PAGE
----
By Joe Parkin
Photo by Bruno Long
So there I was standing in line at the convenience store, right hand fishing into my pocket in search of the five-dollar bill that I'd swiped from the kitchen counter earlier in the day. In front of me was a couple that'd obviously been seriously imbibing—he considerably more than she. They apparently were back at the store to stock up for the long night ahead.
Recognizing the overly gregarious, loud-talking nature of the dude as a giant red flag, I attempted to make myself invisible, much like a cat does when a toddling two-year-old enters the sanctuary of its home. But, unlike a house cat, I had neither floor-length curtains nor couch to hide behind, and so the exchange began.
"Where do you surf?" he asked.
Luckily, I learned long ago that the 'always tell the truth' lessons learned in childhood have absolutely no place in the playbook when it comes to dealing with heavily intoxicated individuals. So, I alluded to the fact that I am new to the beach town of San Clemente, California—all the while keeping from him the fact that I don't actually surf.
After some back-and-forth banter that was mostly meaningless, the man assured me that he would always have my back—that should anyone in this town or in the water ever give me any problems, all I had to do was mention his name.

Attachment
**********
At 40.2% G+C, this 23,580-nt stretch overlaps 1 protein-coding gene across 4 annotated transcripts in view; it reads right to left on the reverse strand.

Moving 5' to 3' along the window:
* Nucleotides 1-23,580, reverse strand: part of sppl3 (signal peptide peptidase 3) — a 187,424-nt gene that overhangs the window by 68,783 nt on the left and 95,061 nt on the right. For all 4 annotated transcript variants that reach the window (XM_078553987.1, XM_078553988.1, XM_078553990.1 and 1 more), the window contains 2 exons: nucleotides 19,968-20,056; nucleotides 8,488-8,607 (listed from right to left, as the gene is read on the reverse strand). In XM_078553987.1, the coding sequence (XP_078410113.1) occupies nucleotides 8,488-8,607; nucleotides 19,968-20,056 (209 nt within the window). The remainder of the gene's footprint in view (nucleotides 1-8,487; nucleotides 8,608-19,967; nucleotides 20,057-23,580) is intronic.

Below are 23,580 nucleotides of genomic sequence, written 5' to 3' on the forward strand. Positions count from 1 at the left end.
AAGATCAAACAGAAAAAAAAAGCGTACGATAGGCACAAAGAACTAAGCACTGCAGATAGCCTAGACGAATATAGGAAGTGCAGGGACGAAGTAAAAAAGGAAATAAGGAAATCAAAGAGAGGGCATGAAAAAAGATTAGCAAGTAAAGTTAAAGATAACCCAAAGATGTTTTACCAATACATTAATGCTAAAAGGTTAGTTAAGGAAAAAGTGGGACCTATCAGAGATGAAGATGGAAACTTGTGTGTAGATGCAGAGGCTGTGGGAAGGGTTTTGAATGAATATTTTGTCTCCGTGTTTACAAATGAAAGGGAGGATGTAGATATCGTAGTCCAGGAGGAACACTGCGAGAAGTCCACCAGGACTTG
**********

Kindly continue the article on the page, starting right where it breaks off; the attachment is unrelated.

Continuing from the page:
After a few-dozen handshakes and countless utterances of the word 'serious,' he climbed into the passenger seat of the car and the couple drove off. I squeezed one of my ice cream sandwich wrappers, wondering if I would have to re-refreeze them before they could be enjoyed.
This scenario has happened to me quite a few times, though not each one having been fueled by some form of intoxicating substance. To blame, I think, is my reluctance to visit the barbershop on a regular basis, and a close proximity to beaches and bright sunshine. In other words, I had basically been welcomed into another enthusiast culture because of my sometimes
So I started thinking about hairstyles and their ability to define, even unite, groups of people. Then I wondered if mountain biking lacks a defining look. Other than the battle scars of scrapes and bruises that are the inevitable badges of experience for off-road riders, we don't have a lot that marks us as mountain bikers.
And then I thought about helmet hair. Yes, I'm talking about the much-maligned tri-, cuatro- or cinco-hawk that is formed when a person wears a helmet for an extended period of time. Despite the fact that advertising agencies love mountain bikes for selling their clients' products, neither the alternative, nor mainstream, fashion world has glommed onto our signature hairstyle. Remember the mullet, gladiator hair and the fauxhawk? How could helmet hair possibly be any worse?
Next time you finish a ride and someone points out your awesome helmet hair, leave it alone. Keep your hands and combs away from that 'do. Tell your riding buddies, the teller at the bank, your boss, your coworkers and the person looking sideways at you in line at the grocery store that you know your hair has formed itself into ridges—you've done it on purpose. Rock that messed-up coif loud and proud. It's time to start a movement.